About this group
The research group Multimodal Communication is interested in how different forms of communication create preconditions and limitations for meaning-making in relation to social, political and didactic phenomena and challenges. The group includes researchers from the subject areas of Swedish Language, History, English, Rhetoric and Media and Communication Science as well as Computer Science and Musicology. The research group has a joint interest in how semiotic modalities such as photography, language, sound, architecture, movement, color, texture and gesture – and their multimodal combinations – are used in meaning-making processes from historical and contemporary perspectives.
The research group conducts theory and method development as well as empirical studies within the field of multimodality. The theory and method driven research partly deals with queries of how social phenomena such as affect, destruction and argumentation can be understood as multimodal practices. Theory and method development is conducted through interdisciplinary collaborations, for example, together with researchers in computer science and pedagogy. The applied studies are primarily conducted in the fields of critical discourse analysis, social semiotics, sociolinguistics, critical and visual rhetoric, new literacy studies and media history, and are mainly based on qualitative semiotic and rhetorical analyses, ethnographic observational studies and sociolinguistic experiments as well as AI-laboratory studies. Within the research group, "classic" multimodal texts, where writing, image and layout interact, are analyzed, but also artefacts such as clothing, interior design and architecture.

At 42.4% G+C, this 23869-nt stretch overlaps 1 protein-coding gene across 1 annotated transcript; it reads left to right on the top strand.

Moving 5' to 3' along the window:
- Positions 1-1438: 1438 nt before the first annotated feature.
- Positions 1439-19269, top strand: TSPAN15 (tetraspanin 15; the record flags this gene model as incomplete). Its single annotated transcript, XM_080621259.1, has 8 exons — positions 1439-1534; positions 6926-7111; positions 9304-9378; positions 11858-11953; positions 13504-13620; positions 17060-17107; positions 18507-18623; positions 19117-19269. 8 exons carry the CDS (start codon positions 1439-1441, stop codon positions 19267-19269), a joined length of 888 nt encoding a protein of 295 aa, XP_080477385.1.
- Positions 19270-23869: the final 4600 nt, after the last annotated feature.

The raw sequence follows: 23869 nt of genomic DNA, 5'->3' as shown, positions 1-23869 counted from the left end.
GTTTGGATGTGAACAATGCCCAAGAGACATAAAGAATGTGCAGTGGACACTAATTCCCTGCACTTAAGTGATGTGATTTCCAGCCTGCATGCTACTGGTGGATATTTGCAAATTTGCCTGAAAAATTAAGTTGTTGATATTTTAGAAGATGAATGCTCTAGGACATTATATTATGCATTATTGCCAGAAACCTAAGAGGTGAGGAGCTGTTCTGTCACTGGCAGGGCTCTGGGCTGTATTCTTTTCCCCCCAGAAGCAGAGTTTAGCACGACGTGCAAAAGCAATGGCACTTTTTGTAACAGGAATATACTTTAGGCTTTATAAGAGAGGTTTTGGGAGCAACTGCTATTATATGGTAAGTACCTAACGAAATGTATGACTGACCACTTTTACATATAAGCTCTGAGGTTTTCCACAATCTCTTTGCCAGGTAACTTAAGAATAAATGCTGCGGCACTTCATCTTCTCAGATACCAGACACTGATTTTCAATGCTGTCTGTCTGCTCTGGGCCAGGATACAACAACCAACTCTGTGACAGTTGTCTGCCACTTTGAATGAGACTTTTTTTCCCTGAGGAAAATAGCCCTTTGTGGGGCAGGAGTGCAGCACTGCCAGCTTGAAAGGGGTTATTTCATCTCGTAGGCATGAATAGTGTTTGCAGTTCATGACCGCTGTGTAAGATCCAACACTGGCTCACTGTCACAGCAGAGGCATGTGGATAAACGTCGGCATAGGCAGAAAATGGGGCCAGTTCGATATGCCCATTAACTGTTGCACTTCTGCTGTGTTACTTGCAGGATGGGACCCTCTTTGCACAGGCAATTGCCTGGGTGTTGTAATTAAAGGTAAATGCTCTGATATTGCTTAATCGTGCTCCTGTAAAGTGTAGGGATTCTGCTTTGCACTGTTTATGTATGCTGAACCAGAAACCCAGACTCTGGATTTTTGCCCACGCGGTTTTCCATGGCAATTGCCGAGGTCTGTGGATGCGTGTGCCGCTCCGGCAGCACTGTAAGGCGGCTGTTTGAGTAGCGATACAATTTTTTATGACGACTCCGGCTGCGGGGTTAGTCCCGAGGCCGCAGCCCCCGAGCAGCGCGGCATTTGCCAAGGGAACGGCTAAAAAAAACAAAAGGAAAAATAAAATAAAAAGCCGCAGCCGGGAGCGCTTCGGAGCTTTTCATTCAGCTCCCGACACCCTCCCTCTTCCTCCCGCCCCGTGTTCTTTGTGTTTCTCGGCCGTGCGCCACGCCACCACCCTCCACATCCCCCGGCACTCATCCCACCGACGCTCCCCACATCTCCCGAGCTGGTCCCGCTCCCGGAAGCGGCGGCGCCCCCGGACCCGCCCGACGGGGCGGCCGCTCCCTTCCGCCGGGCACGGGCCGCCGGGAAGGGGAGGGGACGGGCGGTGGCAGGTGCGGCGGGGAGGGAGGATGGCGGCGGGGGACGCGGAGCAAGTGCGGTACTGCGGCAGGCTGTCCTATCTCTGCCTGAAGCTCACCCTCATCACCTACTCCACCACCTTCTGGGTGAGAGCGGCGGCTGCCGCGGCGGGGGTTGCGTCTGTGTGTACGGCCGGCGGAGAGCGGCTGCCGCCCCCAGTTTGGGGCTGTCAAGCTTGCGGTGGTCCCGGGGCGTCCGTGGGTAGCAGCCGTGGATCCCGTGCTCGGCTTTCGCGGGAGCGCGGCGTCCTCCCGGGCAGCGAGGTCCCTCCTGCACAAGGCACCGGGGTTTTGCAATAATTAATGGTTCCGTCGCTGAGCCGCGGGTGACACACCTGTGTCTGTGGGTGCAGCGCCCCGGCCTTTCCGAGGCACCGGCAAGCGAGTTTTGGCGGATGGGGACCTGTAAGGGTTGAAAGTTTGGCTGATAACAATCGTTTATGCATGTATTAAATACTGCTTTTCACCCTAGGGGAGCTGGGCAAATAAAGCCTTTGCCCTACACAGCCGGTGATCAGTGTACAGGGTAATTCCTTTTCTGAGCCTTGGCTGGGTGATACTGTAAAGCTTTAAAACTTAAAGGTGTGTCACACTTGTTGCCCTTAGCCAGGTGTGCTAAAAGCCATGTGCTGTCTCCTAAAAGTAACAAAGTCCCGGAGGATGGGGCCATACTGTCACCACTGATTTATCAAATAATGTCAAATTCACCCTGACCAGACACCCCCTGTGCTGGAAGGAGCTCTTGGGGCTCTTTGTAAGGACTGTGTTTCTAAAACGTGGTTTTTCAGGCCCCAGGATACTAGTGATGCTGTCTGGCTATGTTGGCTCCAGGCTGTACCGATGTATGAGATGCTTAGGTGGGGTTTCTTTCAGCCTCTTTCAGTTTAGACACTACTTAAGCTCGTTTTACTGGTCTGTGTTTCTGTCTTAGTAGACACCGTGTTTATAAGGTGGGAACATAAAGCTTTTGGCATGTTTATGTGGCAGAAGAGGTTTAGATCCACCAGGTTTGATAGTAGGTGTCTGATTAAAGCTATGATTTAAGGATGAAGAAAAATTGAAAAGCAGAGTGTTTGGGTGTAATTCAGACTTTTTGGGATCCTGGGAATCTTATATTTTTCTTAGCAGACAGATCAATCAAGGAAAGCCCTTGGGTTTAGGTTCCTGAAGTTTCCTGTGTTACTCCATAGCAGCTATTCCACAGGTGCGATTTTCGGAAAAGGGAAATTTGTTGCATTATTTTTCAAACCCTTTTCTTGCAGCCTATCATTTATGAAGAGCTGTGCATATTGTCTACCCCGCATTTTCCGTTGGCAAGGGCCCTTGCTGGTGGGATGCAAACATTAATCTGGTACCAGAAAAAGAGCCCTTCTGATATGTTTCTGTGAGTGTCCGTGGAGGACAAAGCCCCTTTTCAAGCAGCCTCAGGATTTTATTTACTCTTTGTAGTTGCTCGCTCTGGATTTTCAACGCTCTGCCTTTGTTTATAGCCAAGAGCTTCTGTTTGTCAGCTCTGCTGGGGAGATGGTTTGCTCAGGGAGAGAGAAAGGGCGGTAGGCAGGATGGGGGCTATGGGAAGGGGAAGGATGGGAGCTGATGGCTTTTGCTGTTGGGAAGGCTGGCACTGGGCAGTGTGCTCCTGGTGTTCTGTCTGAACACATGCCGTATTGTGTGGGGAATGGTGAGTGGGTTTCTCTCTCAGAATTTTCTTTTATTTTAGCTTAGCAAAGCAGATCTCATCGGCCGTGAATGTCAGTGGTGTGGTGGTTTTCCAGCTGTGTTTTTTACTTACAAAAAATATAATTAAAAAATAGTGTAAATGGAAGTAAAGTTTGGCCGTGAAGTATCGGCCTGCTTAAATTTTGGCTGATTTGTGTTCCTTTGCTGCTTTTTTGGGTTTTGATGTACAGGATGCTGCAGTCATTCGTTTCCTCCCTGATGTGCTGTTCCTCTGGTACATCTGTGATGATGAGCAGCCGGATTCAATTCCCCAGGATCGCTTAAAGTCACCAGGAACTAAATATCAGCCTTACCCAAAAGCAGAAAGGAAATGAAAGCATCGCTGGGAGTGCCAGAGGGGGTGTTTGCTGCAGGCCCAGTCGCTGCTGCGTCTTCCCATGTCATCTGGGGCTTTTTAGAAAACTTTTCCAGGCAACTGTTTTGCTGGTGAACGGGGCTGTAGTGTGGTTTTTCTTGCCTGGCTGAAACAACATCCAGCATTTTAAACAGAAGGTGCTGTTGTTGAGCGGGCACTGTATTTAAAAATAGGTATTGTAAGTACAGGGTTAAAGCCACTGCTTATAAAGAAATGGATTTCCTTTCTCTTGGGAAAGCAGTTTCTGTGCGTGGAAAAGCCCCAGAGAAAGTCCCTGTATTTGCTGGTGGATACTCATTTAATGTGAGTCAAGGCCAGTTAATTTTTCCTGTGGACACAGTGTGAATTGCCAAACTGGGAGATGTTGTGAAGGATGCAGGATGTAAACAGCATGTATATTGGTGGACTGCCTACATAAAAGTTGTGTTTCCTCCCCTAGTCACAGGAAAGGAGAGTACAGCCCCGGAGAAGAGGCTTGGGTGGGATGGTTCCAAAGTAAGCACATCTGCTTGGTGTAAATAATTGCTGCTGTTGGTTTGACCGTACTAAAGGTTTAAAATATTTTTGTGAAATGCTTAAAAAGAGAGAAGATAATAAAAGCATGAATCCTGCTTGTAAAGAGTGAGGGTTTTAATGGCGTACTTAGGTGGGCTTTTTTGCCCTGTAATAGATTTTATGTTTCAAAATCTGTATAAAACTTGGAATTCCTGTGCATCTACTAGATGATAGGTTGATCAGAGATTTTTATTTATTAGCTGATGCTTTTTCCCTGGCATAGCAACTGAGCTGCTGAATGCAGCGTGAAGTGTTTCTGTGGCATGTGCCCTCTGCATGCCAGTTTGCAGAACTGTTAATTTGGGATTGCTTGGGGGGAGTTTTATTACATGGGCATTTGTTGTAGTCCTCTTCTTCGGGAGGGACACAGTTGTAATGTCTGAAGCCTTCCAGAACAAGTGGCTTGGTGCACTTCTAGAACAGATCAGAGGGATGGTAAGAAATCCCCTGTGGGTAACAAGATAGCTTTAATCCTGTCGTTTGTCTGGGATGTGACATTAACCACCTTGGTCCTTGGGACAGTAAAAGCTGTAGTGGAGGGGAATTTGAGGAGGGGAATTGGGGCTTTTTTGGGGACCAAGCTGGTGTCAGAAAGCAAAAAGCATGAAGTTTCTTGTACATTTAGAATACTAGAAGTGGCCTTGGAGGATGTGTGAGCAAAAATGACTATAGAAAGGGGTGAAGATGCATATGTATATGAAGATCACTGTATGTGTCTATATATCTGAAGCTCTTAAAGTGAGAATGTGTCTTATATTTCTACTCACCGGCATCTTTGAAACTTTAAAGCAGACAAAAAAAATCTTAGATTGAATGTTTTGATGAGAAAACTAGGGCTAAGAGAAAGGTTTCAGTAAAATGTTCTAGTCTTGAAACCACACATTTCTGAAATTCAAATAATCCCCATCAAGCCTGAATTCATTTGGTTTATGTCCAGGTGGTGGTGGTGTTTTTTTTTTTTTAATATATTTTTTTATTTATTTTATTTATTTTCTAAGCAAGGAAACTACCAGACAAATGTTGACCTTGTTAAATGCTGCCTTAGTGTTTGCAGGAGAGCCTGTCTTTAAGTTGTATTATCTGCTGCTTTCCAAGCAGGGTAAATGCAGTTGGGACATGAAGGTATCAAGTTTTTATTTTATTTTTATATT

The research group also offers the course Multimodality: Theoretical and Methodological Perspectives, 7.5 credits, within the framework of the postgraduate subject Humanistic Studies.
John Bateman, Professor in English at Bremen University, is honorary member of the research group.
Schedule for Multimodal Communication